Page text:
Scientists believe that the cause may be problems with pressure in the inner ear or issues with the membrane of the ear. A more specific explanation of what happens during an attack is still being researched.

Treatment for Ménière’s differs depending on your practitioner. Some doctors advise relaxation techniques including Yoga or Tai Chi. Some people find relief in guided meditations during an attack. In America, the newest treatment is a device that pushes air pressure into the ear which seems to stop the dizziness.

Other things that may improve the condition include changing your medication as some are known to produce the symptoms of the disease. A change in diet is also often recommended, for example cutting out sodium (salt).

Extreme cases may result in surgery – although patients will have gone through balance retraining and other techniques before they get to that point.


Tinnitus or ringing in the ears is a symptom of Meniere’s disease, but it can also occur on its own. Regular readers of this blog will know that I am a tinnitus sufferer. It might not sound too bad if you haven’t got it, but try to imagine what it’s like to have a constant high pitch whining in your ears that you can do nothing about.  It is incredibly frustrating.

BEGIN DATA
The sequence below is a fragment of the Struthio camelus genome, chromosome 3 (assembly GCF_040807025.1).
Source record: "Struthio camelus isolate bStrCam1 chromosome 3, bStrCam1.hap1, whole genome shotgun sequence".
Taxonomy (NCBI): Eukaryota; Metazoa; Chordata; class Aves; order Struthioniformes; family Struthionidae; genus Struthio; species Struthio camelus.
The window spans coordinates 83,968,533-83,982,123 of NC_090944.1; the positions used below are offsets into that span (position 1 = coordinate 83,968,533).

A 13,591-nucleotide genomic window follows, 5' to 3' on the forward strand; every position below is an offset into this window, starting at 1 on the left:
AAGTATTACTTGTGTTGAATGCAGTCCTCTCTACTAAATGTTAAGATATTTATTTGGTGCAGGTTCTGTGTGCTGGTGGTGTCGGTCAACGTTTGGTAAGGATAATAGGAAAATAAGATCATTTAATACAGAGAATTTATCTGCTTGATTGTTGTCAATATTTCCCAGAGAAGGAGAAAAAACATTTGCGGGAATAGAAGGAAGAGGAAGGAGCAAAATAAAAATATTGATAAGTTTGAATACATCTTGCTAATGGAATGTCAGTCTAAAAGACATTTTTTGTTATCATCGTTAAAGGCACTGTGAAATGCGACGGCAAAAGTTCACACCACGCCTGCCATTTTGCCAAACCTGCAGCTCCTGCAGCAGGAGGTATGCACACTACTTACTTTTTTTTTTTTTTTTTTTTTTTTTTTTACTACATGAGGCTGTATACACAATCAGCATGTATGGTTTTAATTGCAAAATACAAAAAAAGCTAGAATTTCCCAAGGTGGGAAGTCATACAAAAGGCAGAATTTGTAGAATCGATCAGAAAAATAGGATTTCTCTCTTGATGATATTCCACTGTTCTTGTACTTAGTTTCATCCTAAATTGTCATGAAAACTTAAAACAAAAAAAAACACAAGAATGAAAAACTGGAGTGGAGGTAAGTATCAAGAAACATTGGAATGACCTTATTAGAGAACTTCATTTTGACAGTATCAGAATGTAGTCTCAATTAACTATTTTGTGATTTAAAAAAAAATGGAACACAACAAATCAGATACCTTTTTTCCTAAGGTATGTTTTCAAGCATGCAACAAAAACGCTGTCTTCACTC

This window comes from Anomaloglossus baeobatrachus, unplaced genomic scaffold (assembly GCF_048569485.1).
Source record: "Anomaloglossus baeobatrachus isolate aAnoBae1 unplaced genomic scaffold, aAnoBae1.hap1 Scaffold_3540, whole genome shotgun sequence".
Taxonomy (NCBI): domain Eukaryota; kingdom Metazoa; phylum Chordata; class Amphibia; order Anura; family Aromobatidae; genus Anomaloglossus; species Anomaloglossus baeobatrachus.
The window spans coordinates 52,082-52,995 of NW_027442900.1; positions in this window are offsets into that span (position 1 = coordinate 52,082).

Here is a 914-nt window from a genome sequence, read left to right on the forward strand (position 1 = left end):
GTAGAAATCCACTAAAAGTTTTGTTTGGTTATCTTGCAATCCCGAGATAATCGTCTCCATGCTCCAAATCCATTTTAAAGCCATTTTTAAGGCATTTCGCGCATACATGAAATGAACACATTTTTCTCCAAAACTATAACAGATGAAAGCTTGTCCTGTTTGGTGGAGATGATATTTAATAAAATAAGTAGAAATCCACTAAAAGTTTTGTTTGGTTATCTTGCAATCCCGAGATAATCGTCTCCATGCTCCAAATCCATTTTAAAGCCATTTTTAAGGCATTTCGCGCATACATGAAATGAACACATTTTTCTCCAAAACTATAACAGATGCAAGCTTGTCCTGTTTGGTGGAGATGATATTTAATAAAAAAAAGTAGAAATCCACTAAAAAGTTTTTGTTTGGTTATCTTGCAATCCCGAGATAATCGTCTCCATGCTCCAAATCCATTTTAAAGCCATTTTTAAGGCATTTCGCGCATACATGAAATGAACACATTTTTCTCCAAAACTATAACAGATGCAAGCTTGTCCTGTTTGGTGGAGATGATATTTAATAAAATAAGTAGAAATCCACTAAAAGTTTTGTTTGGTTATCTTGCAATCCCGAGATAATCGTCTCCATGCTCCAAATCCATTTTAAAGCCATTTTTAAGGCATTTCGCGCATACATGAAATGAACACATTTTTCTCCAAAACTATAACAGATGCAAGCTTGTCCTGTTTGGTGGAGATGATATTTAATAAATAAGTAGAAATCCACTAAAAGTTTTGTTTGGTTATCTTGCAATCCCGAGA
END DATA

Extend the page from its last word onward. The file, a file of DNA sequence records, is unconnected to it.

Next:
It is more common in people over 80 years of age, but anyone can develop the condition. It’s often linked to hearing loss, although Tinnitus doesn’t cause it.  Many younger people today are beginning to suffer from tinnitus through overexposure to loud noise at rock concerts, festivals and in clubs.

There are several types of tinnitus.  The most usual kind is when the sufferer hears a whooshing, ringing or roaring in the ears. Pulsatile Tinnitus is when the sound pulses in time with your heartbeat. Suffers may also have musical hallucinations when the sound appears as fragments of songs or music.